Piobaireachd / classical music of the highland bagpipe Part-1/2

What is Piobaireachd?

The word “piobaireachd” means pipe playing or pipe music, but is now used to describe the classical music of the highland bagpipe. Ceol Mòr is another name that is used that means “Big Music”. Piobaireachd generally consists of a theme or ground and variations that vary in number and complexity. It is most commonly performed on the highland bagpipe, but is also played on the fiddle and harp as part of a more recent revival.

When did Piobaireachd first develop?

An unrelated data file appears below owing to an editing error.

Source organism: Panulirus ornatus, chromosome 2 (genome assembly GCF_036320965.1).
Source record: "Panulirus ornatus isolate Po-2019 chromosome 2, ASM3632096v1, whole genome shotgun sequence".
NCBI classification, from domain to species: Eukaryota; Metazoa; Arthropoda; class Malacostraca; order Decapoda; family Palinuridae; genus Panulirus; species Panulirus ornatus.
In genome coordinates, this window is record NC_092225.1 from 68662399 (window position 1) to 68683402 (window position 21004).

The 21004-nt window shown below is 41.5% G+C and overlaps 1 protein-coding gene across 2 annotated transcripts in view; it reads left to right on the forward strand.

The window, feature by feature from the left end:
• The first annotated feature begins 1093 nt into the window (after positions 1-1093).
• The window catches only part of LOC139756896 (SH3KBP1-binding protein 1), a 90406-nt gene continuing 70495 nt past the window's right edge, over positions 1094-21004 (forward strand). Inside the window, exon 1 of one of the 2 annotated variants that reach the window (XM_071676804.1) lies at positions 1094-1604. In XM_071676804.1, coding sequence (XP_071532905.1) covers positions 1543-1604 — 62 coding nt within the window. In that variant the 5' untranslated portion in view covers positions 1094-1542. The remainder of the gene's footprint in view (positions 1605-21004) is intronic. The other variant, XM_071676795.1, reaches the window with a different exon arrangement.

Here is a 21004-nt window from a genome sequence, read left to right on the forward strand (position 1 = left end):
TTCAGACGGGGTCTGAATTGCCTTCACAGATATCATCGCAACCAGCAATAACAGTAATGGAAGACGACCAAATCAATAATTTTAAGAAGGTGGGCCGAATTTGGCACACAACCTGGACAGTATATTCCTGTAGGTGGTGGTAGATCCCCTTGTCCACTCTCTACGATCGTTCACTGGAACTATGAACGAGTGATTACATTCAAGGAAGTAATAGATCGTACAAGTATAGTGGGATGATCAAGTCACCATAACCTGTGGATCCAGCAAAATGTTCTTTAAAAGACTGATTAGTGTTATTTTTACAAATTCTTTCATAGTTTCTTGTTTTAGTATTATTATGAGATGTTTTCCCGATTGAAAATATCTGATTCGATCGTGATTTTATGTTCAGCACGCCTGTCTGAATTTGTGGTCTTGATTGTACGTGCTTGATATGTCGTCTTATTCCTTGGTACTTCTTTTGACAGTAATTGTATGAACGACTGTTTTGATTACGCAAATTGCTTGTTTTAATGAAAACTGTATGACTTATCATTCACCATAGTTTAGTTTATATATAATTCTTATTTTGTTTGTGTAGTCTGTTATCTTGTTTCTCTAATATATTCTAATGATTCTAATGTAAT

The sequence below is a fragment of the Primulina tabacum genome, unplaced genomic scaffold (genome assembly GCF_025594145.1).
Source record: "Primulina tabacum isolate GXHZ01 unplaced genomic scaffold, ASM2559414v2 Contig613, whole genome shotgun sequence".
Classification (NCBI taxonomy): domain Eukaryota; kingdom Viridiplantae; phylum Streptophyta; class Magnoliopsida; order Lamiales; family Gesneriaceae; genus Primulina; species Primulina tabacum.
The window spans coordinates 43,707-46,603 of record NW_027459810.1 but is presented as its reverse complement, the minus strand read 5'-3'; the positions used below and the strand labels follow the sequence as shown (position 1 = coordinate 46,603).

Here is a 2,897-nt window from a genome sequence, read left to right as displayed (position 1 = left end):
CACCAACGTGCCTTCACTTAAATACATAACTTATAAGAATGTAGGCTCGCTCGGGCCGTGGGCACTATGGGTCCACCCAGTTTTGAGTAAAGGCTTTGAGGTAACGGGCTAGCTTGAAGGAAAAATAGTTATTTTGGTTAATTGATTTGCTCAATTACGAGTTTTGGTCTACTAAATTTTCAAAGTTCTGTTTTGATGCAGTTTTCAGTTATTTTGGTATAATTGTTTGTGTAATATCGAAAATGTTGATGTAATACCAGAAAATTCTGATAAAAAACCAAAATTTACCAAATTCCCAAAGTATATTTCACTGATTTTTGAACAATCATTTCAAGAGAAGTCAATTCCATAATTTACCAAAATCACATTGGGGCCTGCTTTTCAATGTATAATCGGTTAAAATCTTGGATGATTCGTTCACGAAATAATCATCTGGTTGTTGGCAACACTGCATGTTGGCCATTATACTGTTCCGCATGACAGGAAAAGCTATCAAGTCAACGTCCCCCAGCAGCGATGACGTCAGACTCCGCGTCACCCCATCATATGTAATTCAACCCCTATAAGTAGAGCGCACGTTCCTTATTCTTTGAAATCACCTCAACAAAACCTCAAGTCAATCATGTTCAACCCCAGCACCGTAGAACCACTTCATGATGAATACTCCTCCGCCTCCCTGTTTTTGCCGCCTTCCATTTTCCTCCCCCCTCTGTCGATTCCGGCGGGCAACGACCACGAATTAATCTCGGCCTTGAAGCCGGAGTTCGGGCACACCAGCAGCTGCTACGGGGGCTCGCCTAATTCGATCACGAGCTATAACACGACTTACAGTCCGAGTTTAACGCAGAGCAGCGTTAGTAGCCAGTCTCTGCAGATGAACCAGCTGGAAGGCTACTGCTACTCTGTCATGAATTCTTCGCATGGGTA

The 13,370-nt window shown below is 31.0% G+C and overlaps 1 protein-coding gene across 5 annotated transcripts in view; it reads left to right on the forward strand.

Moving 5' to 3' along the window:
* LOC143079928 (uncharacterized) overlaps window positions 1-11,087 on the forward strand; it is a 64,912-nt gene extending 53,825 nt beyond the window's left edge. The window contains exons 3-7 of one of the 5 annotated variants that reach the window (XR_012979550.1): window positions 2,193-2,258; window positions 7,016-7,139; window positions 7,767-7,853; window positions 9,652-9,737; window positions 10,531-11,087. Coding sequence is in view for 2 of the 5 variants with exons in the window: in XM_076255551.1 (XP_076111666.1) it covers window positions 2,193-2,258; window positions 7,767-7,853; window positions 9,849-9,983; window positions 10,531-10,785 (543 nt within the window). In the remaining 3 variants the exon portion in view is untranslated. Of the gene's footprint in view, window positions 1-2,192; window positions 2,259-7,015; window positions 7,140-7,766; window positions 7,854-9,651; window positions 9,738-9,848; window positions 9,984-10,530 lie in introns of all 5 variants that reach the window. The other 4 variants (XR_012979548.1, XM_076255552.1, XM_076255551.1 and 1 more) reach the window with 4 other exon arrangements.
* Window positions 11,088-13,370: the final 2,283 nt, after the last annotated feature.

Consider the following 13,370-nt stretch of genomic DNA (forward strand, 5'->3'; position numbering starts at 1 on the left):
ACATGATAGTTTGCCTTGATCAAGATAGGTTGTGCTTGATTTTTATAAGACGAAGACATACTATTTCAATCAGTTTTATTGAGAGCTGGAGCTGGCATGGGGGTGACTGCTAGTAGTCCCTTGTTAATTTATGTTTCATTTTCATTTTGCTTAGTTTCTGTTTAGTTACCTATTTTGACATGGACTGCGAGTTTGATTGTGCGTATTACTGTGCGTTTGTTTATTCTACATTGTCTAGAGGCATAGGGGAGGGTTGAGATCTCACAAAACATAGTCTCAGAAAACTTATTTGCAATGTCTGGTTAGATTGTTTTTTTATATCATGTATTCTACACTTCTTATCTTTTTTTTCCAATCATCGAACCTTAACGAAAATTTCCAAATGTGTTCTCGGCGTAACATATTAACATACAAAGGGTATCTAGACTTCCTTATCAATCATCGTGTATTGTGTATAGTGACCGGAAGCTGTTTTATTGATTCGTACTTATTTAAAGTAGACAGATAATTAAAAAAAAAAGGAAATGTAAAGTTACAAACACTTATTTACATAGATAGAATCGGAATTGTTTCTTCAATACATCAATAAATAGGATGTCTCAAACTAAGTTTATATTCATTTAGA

Most piobaireachds are assumed to have been written between the 16th and 18th centuries. Research into the ornamentation style of piobaireachd points to earlier origins in wire strung garlic harp music. The crunluath movements of the bagpipe are particularly similar to the rapid descending arpeggios of the harp. Caoineadh Rìoghail (The Royal Lament ca 1649) is a harp tune similar in structure to piobaireachd with a theme and variations. It is said to have been composed by the harper John Garbh MacLean, Laird of Coll, on the execution of Charles the First. As the tradition of scottish gaelic aristocratic patronage began to crumble due to political and cultural changes, the role of the harp went into a decline. The patronage of hereditary harpers was largely finished by the middle of the 17th century. The transfer from harp to bagpipes is assumed to have begun in the 16th century and with it the style of music that was to develop into what we call piobaireachd today.

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